Northern Irish agri-tech companies flaunted their wares to a team of investors from Kazakhstan interested in developing their country’s agricultural sector with UK technology.

The Agri-Food and Biosciences Institute (AFBI); Dunbia; the College for Agriculture, Food and Rural Enterprise; Queens University Belfast; Devenish Nutrition; and Randox were among the companies and organisations to address the delegation.

Devenish and Randox flew in staff from overseas to deliver presentations in Russian.

The opportunity came about when Simon Doherty of Blackwater Consultancy visited Kazakhstan for the Astana 2017 Expo.

Doherty – who is also the Department of International Trade (DIT) animal health specialist – felt an intensive three-day programme showcasing the UK’s capabilities of relevance to Kazakhstan would be best delivered in Northern Ireland.

The visit was an international venture; the DIT team in Astana recruited interested Kazakh agriculture organisations, while – closer to home – Invest NI worked to identify and engage Northern Irish stakeholders to meet and to present their offers to the delegation.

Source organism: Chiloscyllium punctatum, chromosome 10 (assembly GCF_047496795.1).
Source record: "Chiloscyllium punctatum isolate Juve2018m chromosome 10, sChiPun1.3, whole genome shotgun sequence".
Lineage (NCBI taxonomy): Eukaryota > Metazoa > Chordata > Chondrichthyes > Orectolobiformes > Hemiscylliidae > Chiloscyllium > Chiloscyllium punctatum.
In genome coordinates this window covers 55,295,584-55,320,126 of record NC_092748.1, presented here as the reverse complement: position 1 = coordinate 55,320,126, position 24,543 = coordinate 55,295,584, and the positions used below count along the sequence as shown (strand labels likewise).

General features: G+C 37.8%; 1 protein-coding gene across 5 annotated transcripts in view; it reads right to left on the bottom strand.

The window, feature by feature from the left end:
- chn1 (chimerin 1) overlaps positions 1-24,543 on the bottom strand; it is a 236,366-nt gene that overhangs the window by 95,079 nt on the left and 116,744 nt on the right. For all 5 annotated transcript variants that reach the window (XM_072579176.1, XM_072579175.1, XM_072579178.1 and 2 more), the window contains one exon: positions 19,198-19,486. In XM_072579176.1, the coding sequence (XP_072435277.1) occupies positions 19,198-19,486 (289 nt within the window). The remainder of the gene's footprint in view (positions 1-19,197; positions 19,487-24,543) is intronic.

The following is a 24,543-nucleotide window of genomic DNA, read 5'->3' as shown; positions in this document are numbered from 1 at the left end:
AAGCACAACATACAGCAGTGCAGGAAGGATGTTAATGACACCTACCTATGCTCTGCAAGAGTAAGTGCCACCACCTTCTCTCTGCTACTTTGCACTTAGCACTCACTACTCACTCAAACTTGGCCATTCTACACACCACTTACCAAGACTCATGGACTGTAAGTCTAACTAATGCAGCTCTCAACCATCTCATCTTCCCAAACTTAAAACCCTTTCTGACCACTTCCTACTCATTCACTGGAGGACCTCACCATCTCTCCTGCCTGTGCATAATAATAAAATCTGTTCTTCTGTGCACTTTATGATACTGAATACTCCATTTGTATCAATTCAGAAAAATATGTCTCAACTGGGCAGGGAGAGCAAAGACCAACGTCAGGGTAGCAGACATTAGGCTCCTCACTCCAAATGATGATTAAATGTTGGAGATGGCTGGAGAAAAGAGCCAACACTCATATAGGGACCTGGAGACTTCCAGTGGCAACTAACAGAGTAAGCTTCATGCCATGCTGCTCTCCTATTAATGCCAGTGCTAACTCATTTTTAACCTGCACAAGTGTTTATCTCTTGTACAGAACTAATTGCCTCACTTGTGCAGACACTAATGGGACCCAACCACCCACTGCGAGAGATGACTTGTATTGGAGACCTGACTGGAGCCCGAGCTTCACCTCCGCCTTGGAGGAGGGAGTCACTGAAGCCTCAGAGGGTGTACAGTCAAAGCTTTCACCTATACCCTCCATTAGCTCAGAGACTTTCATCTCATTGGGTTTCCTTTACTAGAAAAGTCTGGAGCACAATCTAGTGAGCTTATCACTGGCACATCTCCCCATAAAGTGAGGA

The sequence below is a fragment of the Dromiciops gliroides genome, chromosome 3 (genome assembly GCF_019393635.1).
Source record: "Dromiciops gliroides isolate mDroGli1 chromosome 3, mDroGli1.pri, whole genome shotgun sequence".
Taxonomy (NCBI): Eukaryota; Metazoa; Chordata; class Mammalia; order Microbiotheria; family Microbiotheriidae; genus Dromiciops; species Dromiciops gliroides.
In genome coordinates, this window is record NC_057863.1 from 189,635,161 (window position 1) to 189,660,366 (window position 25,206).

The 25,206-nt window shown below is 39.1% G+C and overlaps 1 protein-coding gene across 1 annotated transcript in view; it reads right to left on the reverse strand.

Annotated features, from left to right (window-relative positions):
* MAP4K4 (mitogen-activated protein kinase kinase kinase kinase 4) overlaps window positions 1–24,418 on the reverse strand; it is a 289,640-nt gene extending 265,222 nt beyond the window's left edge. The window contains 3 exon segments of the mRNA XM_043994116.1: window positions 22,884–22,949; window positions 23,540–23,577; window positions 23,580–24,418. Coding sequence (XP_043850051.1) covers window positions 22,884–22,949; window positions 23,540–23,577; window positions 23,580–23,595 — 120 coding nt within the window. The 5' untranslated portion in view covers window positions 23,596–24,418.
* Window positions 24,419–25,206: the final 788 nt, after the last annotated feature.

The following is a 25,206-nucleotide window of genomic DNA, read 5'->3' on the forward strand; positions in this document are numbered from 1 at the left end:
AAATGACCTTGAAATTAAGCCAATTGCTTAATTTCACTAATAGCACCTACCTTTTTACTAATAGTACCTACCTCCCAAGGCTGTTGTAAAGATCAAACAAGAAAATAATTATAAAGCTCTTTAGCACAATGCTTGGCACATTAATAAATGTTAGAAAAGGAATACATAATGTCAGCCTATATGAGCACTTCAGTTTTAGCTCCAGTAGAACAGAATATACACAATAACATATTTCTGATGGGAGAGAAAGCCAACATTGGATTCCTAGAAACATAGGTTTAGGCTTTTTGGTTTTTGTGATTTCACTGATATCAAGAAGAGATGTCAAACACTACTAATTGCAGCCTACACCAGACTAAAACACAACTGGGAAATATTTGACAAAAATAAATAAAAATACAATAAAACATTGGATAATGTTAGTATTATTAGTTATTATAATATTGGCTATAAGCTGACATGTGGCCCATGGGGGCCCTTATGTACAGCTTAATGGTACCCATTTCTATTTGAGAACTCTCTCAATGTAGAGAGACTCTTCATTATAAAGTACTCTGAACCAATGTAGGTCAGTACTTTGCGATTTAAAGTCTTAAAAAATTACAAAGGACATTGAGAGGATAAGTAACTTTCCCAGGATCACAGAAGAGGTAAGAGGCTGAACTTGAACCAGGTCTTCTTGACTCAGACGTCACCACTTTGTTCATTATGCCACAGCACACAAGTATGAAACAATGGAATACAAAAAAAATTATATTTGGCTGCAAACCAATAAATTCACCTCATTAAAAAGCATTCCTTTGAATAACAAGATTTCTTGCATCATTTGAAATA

A roundtable networking event showcased three software companies: ruminants were represented by Farm Wizard; sheep by TGM Software; and poultry by UB Poultry Manager.

Two genetics companies – AI Services and Deerpark Pedigree Pigs – also made presentations.

John Henning, a director of the Centre for Innovation and Excellence in Livestock (CIEL), gave an overview of the organisation and how it was structured as one of four agri-research centres in the UK – alongside Crop Health and Protection (CHAP), Agri-EPI Centre, and Agrimetrics.

He also discussed the work of AgriSearch, an industry-levy funded research organisation of which he is the chairman as well as his experiences as an Angus breeder.

Henning said members of the group had been interested in importing Angus cattle from the island, but that attaining a large enough volume had proved challenging.